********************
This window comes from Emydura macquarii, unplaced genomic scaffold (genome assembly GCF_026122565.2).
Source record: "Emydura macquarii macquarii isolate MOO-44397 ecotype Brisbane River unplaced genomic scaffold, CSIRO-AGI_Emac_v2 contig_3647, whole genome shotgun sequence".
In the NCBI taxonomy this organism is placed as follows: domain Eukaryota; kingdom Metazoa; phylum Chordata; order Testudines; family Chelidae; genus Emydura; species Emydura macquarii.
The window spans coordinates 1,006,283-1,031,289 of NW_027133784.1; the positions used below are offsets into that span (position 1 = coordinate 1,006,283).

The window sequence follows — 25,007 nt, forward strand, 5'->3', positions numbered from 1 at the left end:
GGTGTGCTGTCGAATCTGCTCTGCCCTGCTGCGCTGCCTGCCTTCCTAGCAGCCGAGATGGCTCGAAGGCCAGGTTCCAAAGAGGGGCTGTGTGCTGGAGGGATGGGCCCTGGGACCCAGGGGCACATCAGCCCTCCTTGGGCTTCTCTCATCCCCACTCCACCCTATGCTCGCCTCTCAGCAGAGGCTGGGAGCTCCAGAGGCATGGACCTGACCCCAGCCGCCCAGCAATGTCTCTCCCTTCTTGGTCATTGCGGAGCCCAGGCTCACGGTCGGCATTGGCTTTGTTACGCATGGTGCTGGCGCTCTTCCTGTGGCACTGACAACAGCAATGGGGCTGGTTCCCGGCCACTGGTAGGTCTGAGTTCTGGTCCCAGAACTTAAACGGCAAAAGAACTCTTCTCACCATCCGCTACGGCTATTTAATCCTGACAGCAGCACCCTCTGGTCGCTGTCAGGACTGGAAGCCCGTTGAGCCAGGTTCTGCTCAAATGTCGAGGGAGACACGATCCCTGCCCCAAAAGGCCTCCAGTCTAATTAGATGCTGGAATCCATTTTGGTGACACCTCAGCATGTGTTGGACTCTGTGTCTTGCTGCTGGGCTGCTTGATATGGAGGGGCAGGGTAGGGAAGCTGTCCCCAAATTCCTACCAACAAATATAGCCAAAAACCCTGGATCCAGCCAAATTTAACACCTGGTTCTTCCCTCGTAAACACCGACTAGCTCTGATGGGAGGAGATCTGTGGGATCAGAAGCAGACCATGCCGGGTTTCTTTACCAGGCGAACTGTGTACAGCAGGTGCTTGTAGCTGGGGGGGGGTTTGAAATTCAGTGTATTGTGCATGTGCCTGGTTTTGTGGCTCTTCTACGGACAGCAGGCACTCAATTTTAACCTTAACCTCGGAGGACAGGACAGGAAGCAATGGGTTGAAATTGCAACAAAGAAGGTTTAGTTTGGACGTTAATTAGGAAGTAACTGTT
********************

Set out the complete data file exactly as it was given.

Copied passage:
This window comes from Emydura macquarii, unplaced genomic scaffold (genome assembly GCF_026122565.2).
Source record: "Emydura macquarii macquarii isolate MOO-44397 ecotype Brisbane River unplaced genomic scaffold, CSIRO-AGI_Emac_v2 contig_3647, whole genome shotgun sequence".
In the NCBI taxonomy this organism is placed as follows: domain Eukaryota; kingdom Metazoa; phylum Chordata; order Testudines; family Chelidae; genus Emydura; species Emydura macquarii.
The window spans coordinates 1,006,283-1,031,289 of NW_027133784.1; the positions used below are offsets into that span (position 1 = coordinate 1,006,283).

The window sequence follows — 25,007 nt, forward strand, 5'->3', positions numbered from 1 at the left end:
GGTGTGCTGTCGAATCTGCTCTGCCCTGCTGCGCTGCCTGCCTTCCTAGCAGCCGAGATGGCTCGAAGGCCAGGTTCCAAAGAGGGGCTGTGTGCTGGAGGGATGGGCCCTGGGACCCAGGGGCACATCAGCCCTCCTTGGGCTTCTCTCATCCCCACTCCACCCTATGCTCGCCTCTCAGCAGAGGCTGGGAGCTCCAGAGGCATGGACCTGACCCCAGCCGCCCAGCAATGTCTCTCCCTTCTTGGTCATTGCGGAGCCCAGGCTCACGGTCGGCATTGGCTTTGTTACGCATGGTGCTGGCGCTCTTCCTGTGGCACTGACAACAGCAATGGGGCTGGTTCCCGGCCACTGGTAGGTCTGAGTTCTGGTCCCAGAACTTAAACGGCAAAAGAACTCTTCTCACCATCCGCTACGGCTATTTAATCCTGACAGCAGCACCCTCTGGTCGCTGTCAGGACTGGAAGCCCGTTGAGCCAGGTTCTGCTCAAATGTCGAGGGAGACACGATCCCTGCCCCAAAAGGCCTCCAGTCTAATTAGATGCTGGAATCCATTTTGGTGACACCTCAGCATGTGTTGGACTCTGTGTCTTGCTGCTGGGCTGCTTGATATGGAGGGGCAGGGTAGGGAAGCTGTCCCCAAATTCCTACCAACAAATATAGCCAAAAACCCTGGATCCAGCCAAATTTAACACCTGGTTCTTCCCTCGTAAACACCGACTAGCTCTGATGGGAGGAGATCTGTGGGATCAGAAGCAGACCATGCCGGGTTTCTTTACCAGGCGAACTGTGTACAGCAGGTGCTTGTAGCTGGGGGGGGGTTTGAAATTCAGTGTATTGTGCATGTGCCTGGTTTTGTGGCTCTTCTACGGACAGCAGGCACTCAATTTTAACCTTAACCTCGGAGGACAGGACAGGAAGCAATGGGTTGAAATTGCAACAAAGAAGGTTTAGTTTGGACGTTAATTAGGAAGTAACTGTT